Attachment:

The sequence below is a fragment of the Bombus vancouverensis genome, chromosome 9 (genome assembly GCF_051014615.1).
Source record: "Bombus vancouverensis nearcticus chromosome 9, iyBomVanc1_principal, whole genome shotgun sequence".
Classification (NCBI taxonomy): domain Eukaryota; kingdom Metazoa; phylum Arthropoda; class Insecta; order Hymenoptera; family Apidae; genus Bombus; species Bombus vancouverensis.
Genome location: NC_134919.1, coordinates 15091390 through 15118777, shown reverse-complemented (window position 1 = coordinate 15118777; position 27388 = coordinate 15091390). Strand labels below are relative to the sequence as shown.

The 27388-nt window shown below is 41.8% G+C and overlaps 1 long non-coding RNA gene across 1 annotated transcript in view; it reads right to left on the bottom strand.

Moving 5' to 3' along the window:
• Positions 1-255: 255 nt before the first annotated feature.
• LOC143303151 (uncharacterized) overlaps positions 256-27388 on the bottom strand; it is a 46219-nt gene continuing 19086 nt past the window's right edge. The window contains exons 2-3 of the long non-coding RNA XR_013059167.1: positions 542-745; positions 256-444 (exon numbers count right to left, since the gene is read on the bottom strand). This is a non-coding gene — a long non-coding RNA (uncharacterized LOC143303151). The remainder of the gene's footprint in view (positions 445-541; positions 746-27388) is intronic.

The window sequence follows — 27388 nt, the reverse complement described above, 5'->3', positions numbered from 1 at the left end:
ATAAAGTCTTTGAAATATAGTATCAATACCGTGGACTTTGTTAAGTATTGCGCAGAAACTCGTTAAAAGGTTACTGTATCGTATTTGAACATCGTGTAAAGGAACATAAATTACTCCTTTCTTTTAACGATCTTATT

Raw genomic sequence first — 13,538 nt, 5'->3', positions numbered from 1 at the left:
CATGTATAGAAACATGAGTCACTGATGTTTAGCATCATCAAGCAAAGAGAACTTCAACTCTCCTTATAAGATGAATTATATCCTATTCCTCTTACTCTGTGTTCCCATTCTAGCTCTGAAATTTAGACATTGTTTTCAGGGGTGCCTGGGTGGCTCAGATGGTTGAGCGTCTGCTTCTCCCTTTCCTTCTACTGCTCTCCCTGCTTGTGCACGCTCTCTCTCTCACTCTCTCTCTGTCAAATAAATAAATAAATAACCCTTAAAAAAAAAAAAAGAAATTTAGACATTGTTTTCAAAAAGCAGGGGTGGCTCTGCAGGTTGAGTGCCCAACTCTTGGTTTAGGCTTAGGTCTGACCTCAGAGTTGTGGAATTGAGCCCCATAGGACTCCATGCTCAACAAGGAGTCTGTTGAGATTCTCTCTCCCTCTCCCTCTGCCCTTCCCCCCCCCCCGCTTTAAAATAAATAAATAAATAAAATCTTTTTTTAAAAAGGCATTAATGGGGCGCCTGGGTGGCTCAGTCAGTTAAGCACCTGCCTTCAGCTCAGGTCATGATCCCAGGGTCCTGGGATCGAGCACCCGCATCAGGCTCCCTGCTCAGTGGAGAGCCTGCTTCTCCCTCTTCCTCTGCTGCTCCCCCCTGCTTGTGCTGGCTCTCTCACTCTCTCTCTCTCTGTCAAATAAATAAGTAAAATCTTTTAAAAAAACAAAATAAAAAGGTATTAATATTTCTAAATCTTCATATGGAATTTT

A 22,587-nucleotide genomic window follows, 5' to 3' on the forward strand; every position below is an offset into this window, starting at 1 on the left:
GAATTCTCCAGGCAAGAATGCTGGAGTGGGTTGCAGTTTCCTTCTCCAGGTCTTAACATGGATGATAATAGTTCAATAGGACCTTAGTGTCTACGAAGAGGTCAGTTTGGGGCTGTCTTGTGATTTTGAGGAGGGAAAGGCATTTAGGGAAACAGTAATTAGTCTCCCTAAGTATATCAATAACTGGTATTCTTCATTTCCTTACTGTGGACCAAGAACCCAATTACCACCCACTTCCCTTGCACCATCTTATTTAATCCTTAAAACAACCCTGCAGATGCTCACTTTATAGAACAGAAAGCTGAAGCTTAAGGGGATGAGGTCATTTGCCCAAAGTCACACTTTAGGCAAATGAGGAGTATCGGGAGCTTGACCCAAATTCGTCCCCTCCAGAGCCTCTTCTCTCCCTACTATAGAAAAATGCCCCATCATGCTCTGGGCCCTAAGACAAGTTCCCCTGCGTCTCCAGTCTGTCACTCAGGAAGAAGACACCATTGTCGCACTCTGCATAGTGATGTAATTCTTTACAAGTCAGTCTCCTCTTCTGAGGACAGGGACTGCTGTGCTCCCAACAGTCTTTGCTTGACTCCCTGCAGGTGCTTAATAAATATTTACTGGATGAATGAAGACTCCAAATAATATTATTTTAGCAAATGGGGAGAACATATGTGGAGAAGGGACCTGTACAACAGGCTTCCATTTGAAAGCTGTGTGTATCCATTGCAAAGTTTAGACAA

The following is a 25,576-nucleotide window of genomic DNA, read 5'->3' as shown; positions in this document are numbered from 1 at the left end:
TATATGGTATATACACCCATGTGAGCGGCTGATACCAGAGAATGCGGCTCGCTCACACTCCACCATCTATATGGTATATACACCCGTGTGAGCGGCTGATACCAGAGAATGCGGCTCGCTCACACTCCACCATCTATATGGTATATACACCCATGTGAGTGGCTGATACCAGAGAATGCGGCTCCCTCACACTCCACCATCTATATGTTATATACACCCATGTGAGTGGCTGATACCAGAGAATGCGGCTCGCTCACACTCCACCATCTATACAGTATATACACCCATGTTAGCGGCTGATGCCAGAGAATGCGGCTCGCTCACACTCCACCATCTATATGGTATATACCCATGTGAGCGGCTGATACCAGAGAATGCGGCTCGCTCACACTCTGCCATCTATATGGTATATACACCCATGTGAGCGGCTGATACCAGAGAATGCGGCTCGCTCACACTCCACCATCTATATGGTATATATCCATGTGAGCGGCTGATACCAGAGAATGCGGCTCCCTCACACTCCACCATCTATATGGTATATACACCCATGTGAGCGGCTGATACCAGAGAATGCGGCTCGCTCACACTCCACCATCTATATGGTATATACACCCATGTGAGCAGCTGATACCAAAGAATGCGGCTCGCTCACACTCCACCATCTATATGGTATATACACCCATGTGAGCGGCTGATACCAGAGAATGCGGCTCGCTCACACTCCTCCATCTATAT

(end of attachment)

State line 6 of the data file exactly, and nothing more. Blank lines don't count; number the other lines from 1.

Moving 5' to 3' along the window: